Home Freezing strategies When blast freezing foodstuff there are basically...Read More
When blast freezing foodstuff there are basically two approaches – Speed or convenience.
The difference can be up to 80% in energy consumption
Speed or excellence?
When blast freezing foodstuff there are generally two basic freezing-strategies;
in which the products are aimed frozen as quickly as possible in order to fully utilize the capacity of the blast freezer
in which the company has a natural ”operational cycle” – perhaps with 24 or 36 hours shifts, after which the blast freezer is emptied and reloaded. Here the freezing-strategy is to match the freezing-time to such cycles.
And how is this of importance?
Well – it is obvious that shorter freezing time requires more energy, as the main driver for cooling products in your blast freezer is the combination of temperature and air-flow – both factors which require energy.
But did you know that the energy-consumption develops exponentially as air-flow is adjusted?
The explanation to this is that increased air/flow requires more energy to your fans and cooling unit. As the fans generate heat during operation increased fan-speed will require even more energy just to cool its own heat.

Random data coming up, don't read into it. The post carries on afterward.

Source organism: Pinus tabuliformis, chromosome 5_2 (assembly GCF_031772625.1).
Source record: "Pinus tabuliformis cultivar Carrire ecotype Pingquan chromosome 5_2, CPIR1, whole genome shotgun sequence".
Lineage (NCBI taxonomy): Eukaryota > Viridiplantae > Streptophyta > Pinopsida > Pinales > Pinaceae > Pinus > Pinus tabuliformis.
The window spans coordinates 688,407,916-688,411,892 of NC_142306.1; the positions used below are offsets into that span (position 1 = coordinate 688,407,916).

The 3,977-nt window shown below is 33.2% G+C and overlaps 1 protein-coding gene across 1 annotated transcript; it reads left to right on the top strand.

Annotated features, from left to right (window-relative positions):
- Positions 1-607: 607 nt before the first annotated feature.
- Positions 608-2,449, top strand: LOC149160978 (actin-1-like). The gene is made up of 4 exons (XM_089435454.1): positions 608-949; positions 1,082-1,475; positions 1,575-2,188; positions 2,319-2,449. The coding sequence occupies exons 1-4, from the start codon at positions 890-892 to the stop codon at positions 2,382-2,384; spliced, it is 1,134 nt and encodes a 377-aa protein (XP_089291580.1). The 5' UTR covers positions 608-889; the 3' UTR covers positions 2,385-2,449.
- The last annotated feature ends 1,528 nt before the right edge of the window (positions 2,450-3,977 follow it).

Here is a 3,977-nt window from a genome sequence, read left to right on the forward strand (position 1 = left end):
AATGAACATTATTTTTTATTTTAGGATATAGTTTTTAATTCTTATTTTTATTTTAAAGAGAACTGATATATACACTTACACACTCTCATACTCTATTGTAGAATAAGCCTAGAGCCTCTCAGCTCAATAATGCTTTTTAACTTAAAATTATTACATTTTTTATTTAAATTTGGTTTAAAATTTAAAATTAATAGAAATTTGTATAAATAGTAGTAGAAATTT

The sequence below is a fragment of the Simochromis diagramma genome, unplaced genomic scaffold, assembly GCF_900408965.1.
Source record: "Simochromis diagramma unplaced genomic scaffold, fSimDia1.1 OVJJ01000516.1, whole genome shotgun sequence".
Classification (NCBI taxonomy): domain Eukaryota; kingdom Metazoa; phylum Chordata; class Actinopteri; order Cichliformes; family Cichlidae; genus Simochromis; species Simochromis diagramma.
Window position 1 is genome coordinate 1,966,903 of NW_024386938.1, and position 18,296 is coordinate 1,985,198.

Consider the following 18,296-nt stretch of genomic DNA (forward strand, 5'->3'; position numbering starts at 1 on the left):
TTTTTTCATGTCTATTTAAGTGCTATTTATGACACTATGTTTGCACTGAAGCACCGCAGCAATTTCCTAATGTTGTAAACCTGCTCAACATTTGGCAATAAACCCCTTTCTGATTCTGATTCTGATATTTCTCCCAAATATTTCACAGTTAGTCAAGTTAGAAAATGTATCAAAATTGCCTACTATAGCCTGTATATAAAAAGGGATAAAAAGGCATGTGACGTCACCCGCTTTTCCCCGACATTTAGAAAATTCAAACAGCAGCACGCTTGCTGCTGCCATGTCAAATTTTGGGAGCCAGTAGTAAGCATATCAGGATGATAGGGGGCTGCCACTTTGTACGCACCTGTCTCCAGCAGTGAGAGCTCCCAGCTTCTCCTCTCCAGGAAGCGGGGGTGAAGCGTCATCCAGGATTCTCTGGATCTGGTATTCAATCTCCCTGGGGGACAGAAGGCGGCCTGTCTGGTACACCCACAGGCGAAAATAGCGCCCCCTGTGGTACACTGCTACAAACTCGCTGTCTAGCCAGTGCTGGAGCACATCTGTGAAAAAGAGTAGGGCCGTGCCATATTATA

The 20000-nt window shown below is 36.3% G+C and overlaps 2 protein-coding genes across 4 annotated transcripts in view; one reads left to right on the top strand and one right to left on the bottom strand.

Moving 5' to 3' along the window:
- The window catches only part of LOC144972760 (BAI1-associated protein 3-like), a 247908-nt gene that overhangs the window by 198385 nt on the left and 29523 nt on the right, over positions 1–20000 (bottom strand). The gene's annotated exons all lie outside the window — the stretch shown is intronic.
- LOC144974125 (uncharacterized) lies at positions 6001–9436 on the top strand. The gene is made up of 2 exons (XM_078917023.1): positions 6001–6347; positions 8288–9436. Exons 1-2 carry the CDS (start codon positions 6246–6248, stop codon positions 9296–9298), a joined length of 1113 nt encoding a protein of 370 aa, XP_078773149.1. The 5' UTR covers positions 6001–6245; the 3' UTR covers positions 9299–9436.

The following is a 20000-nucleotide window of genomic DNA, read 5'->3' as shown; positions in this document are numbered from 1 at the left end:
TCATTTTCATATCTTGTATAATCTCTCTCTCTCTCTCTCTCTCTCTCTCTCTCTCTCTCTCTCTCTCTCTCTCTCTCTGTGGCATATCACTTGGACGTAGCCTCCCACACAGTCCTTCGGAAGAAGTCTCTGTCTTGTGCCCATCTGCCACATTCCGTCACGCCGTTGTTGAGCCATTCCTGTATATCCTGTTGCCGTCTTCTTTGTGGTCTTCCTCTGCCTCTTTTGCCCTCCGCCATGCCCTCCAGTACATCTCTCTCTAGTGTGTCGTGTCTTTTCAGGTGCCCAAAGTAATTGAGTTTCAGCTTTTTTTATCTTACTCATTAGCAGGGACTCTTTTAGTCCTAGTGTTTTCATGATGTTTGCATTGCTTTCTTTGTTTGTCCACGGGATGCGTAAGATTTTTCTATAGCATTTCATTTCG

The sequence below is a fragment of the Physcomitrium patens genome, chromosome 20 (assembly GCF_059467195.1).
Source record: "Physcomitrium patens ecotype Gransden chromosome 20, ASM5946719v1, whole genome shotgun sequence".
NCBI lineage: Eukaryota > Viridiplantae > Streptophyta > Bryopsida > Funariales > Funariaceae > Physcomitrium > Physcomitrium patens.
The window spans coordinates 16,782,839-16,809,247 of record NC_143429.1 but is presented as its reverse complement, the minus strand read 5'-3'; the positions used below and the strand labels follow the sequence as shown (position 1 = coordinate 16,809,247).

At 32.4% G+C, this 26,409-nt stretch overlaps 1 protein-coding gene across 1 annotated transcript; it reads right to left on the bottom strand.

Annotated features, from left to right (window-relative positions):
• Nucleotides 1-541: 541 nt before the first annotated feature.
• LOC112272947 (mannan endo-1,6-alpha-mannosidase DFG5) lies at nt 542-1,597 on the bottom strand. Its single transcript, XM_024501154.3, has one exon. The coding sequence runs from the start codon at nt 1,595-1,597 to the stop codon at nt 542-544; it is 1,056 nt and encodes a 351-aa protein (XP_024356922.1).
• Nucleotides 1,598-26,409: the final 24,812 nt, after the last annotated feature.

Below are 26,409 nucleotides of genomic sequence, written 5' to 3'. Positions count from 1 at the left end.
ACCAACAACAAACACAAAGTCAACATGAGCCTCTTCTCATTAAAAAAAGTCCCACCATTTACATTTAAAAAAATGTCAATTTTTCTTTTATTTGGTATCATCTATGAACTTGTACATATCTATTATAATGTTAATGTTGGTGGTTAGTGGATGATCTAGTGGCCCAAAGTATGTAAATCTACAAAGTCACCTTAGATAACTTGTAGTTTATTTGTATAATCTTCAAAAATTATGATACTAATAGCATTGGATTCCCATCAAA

The general relation between air-flow, energy consumption and freezing time is illustrated in the graph on the right:
Data is derived from a test carried out in a rather effective 20” test-blast freezer.
Figures will of course vary in-between various blast freezer set-ups – but the tendency is general and more likely in an even worse relation.
The above graph illustrates how the energy-consumption is exponentially increasing as air-flow is increased in order to shorten freezing time.
In the example above an air-flow (illustrated on the button axis) of 2,4 m³/s will result in a freezing-time of nearly 36 hours – entailing a total energy-consumption (illustrated on the right axis) of approx., 13 kWh. If air-flow is increased to 6,5 m³/s freezing time (illustrated on the left axis) is reduced to approx. 30 hours while the energy consumption is increasing to 81 kWh.
In other words; By reducing the freezing time with 6 hours or 16%, energy-consumption will be six-doubled
As energy consumption increases exponentially the figures can be even more alarming when looking at a reduction from lets say 31½ hours at 5 m³/s to 27 hours at 6.5 m³/s. In this case the energy consumption will double in order to save 4½ hours or 13% freezing time.
If freezing capacity is a bottleneck in the operation the above might be the only possible strategy, but generally the balance between freezing time and energy-consumption should always be in focus.
Learn more about freezing strategies in this video
Did you know?
Amongst others, VDKL (Verband Deutscher Kühlhäuser und Kühllogistikunternehmen – The German union of cold storage and logistics) highly recommends using spacers in blast-freezing processes.